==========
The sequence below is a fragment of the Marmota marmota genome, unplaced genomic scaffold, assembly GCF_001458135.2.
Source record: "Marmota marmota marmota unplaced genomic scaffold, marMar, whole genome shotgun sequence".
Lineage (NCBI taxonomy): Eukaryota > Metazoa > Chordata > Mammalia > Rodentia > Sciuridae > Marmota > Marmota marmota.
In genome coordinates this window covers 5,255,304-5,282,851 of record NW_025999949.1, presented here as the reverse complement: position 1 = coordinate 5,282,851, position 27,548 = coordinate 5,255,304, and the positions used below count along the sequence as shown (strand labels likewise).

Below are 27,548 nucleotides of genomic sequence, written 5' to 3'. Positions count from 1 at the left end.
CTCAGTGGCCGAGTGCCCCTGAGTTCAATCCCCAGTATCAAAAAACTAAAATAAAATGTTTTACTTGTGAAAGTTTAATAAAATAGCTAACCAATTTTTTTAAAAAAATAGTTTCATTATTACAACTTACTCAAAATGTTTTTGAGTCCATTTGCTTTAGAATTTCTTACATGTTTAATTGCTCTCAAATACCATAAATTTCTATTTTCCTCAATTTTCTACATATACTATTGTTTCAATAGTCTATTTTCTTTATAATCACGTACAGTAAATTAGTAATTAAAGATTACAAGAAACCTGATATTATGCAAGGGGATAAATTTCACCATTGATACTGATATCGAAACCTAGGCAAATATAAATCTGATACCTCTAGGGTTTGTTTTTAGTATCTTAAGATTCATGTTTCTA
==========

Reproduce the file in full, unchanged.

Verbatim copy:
The sequence below is a fragment of the Marmota marmota genome, unplaced genomic scaffold, assembly GCF_001458135.2.
Source record: "Marmota marmota marmota unplaced genomic scaffold, marMar, whole genome shotgun sequence".
Lineage (NCBI taxonomy): Eukaryota > Metazoa > Chordata > Mammalia > Rodentia > Sciuridae > Marmota > Marmota marmota.
In genome coordinates this window covers 5,255,304-5,282,851 of record NW_025999949.1, presented here as the reverse complement: position 1 = coordinate 5,282,851, position 27,548 = coordinate 5,255,304, and the positions used below count along the sequence as shown (strand labels likewise).

Below are 27,548 nucleotides of genomic sequence, written 5' to 3'. Positions count from 1 at the left end.
CTCAGTGGCCGAGTGCCCCTGAGTTCAATCCCCAGTATCAAAAAACTAAAATAAAATGTTTTACTTGTGAAAGTTTAATAAAATAGCTAACCAATTTTTTTAAAAAAATAGTTTCATTATTACAACTTACTCAAAATGTTTTTGAGTCCATTTGCTTTAGAATTTCTTACATGTTTAATTGCTCTCAAATACCATAAATTTCTATTTTCCTCAATTTTCTACATATACTATTGTTTCAATAGTCTATTTTCTTTATAATCACGTACAGTAAATTAGTAATTAAAGATTACAAGAAACCTGATATTATGCAAGGGGATAAATTTCACCATTGATACTGATATCGAAACCTAGGCAAATATAAATCTGATACCTCTAGGGTTTGTTTTTAGTATCTTAAGATTCATGTTTCTA